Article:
EP0380290A223 Ene 19901 Ago 1990Plantronics, Inc.Voice communication link interface apparatus
EP0390386B119 Mar 19904 Oct 1995Sony CorporationNoise reducing device
EP0411360B112 Jul 19907 Sep 1994Blaupunkt-Werke GmbHMethod and apparatus for interference suppression in speech signals
EP0483845B131 Oct 199114 Jul 1999Nec CorporationInterference canceller with tap weight adaptation control using stepsize inversely proportional to the signal power level
EP0509742B114 Abr 199227 Ago 1997Matsushita Electric Industrial Co., Ltd.Microphone apparatus
EP0583900B128 Jul 19938 Abr 1998Sony CorporationImproved headphone apparatus
EP0595457A116 Sep 19934 May 1994Andrea Electronics CorporationNoise cancellation apparatus
EP0721251A112 Dic 199510 Jul 1996AT&T Corp.Subband signal processor
EP0724415B128 Abr 199422 Ago 2001Active Noise And Vibration Technologies Inc.Single and multiple channel block adaptive methods and apparatus for active sound and vibration control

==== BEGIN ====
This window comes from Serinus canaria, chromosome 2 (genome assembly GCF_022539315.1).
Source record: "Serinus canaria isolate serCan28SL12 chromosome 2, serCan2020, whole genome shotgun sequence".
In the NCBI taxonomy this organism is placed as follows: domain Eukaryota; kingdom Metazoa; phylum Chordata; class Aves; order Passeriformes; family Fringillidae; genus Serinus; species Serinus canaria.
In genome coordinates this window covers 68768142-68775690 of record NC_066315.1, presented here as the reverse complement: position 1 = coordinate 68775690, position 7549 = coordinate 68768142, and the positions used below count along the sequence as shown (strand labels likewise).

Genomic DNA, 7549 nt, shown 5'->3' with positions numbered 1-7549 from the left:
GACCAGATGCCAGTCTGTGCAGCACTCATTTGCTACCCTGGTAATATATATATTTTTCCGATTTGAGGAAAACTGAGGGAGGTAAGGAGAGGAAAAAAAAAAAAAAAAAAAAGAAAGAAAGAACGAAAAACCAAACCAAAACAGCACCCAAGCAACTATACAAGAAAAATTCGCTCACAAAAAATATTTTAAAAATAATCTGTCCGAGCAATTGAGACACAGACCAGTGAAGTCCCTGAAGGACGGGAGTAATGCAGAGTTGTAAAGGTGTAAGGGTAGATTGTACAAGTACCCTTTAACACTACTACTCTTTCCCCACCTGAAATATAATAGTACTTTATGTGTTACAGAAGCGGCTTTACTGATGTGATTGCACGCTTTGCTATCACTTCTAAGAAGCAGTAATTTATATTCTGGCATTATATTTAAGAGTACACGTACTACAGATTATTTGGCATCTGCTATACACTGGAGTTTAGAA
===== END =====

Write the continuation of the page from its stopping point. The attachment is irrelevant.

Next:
FR2305909B1 Título no disponible
GB1160431A Título no disponible
GB1289993A Título no disponible
GB1378294A Título no disponible
GB2172769B Título no disponible
GB2239971B Título no disponible
GB2289593B Título no disponible
JP1149695A Título no disponible
JP1314098A Título no disponible
JP2070152A Título no disponible
JP3169199B2 Título no disponible
JP3231599B2 Título no disponible
JP5689194B1 Título no disponible
JP62189898U Título no disponible
Otras citas
Referencia
1B.D. Van Veen and K.M. Buckley, "Beamforming: A Versatile Approach to Spatial Filtering," IEEE ASSN Magazine, vol. 5, No. 2, Apr. 1988, pp. 4-24.
2Beranek, Acoustics (American Institute of Physics, 1986) pp. 116-135.
3Boll, IEEE Trans. on Acous., vol. ASSP-27, No. 2, Apr. 1979, pp. 113-120.
4Daniel Sweeney, "Sound Conditioning Through DSP", The Equipment Authority, 1994.
5Edward J. Foster, "Switched on Silence", Popular Science, 1994, p. 33.